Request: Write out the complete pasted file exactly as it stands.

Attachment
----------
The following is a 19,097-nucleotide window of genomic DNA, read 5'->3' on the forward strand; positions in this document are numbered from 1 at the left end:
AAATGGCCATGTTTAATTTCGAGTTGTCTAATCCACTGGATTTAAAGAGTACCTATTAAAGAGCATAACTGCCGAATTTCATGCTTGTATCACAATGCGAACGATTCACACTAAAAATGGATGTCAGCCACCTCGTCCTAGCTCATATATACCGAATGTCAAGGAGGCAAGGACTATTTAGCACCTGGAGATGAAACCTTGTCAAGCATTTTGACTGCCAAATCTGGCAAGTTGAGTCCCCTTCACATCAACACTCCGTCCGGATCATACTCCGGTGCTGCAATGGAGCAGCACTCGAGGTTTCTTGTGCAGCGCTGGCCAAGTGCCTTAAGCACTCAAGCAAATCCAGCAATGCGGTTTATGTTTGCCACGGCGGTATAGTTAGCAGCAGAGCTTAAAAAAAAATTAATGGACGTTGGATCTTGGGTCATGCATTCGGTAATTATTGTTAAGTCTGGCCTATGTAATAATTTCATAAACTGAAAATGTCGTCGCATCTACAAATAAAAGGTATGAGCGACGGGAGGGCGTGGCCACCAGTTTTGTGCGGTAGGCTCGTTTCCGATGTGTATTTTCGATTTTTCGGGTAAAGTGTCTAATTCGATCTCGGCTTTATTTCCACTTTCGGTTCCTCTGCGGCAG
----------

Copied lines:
The following is a 19,097-nucleotide window of genomic DNA, read 5'->3' on the forward strand; positions in this document are numbered from 1 at the left end:
AAATGGCCATGTTTAATTTCGAGTTGTCTAATCCACTGGATTTAAAGAGTACCTATTAAAGAGCATAACTGCCGAATTTCATGCTTGTATCACAATGCGAACGATTCACACTAAAAATGGATGTCAGCCACCTCGTCCTAGCTCATATATACCGAATGTCAAGGAGGCAAGGACTATTTAGCACCTGGAGATGAAACCTTGTCAAGCATTTTGACTGCCAAATCTGGCAAGTTGAGTCCCCTTCACATCAACACTCCGTCCGGATCATACTCCGGTGCTGCAATGGAGCAGCACTCGAGGTTTCTTGTGCAGCGCTGGCCAAGTGCCTTAAGCACTCAAGCAAATCCAGCAATGCGGTTTATGTTTGCCACGGCGGTATAGTTAGCAGCAGAGCTTAAAAAAAAATTAATGGACGTTGGATCTTGGGTCATGCATTCGGTAATTATTGTTAAGTCTGGCCTATGTAATAATTTCATAAACTGAAAATGTCGTCGCATCTACAAATAAAAGGTATGAGCGACGGGAGGGCGTGGCCACCAGTTTTGTGCGGTAGGCTCGTTTCCGATGTGTATTTTCGATTTTTCGGGTAAAGTGTCTAATTCGATCTCGGCTTTATTTCCACTTTCGGTTCCTCTGCGGCAG